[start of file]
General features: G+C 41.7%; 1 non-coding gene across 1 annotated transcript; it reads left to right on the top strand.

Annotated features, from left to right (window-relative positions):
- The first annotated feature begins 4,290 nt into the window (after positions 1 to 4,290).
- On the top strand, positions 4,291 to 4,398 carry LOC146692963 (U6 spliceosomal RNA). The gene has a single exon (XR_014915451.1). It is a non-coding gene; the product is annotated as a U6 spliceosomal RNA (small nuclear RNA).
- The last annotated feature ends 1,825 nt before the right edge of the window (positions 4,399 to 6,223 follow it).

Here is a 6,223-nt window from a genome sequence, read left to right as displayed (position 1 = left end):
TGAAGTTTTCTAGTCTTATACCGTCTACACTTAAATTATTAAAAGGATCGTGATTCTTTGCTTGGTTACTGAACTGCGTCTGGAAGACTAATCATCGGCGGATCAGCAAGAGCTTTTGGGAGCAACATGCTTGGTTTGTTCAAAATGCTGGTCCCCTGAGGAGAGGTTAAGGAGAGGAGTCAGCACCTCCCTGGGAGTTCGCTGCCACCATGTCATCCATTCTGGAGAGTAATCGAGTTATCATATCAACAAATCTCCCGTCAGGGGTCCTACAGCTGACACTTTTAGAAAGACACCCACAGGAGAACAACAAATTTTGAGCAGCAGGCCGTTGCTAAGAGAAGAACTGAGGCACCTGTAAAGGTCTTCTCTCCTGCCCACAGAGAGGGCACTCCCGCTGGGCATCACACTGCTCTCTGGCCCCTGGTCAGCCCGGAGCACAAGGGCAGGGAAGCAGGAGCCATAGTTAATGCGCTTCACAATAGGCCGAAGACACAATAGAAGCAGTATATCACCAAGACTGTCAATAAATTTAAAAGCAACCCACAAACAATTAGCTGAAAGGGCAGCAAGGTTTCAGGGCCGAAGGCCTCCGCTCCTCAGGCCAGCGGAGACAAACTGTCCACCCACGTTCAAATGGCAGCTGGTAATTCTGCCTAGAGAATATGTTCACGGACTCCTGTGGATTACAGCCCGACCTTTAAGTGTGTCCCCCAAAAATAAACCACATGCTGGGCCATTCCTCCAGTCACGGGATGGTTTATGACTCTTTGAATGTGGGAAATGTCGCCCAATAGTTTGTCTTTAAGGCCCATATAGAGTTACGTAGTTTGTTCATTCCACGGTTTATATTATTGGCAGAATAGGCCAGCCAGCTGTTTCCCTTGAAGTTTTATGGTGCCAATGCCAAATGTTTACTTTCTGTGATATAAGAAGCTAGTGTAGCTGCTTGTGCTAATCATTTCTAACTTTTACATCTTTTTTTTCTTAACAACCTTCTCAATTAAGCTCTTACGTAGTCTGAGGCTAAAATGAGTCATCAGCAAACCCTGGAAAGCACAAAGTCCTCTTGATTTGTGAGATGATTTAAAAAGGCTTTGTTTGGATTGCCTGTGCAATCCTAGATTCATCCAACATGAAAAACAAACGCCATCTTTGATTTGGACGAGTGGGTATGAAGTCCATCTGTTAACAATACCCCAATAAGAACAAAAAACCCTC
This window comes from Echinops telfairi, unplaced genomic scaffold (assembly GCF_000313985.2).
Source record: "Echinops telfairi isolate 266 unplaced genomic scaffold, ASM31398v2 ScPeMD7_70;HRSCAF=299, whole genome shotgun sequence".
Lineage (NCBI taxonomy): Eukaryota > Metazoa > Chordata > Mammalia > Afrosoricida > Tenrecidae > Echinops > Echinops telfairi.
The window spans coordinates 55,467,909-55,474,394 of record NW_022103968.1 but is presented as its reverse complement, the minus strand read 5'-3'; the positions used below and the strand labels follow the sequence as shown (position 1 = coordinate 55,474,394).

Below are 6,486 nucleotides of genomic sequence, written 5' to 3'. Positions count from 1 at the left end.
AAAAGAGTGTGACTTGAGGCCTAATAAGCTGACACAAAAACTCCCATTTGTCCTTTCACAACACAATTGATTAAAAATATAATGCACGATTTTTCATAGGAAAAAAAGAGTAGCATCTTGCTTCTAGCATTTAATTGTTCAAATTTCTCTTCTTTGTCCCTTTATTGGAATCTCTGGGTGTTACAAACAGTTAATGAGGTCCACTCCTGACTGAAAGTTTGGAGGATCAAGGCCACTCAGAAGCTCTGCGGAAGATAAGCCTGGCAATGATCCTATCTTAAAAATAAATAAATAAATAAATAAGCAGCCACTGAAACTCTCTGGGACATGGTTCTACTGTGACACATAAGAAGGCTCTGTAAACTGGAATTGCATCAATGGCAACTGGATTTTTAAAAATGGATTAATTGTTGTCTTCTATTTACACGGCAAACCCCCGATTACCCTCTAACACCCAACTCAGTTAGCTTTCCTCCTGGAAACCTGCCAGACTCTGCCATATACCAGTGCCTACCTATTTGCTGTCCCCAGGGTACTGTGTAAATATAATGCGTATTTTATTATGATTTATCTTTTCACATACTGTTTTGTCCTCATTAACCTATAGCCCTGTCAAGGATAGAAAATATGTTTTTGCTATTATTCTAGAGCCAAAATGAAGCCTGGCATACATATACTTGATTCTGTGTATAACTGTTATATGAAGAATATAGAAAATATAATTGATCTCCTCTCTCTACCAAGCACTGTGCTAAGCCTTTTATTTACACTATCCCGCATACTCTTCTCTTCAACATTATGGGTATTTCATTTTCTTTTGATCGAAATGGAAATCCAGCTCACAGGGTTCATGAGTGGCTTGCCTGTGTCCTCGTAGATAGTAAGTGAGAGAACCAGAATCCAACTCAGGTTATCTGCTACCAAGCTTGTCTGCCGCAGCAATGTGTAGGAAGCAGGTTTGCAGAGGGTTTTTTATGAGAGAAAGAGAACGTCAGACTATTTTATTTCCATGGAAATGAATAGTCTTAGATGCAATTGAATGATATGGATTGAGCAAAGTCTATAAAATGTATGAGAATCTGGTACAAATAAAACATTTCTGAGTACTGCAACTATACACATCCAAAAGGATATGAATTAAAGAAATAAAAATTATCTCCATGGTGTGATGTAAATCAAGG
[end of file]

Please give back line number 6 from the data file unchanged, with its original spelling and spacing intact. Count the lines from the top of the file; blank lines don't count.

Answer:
Here is a 6,223-nt window from a genome sequence, read left to right as displayed (position 1 = left end):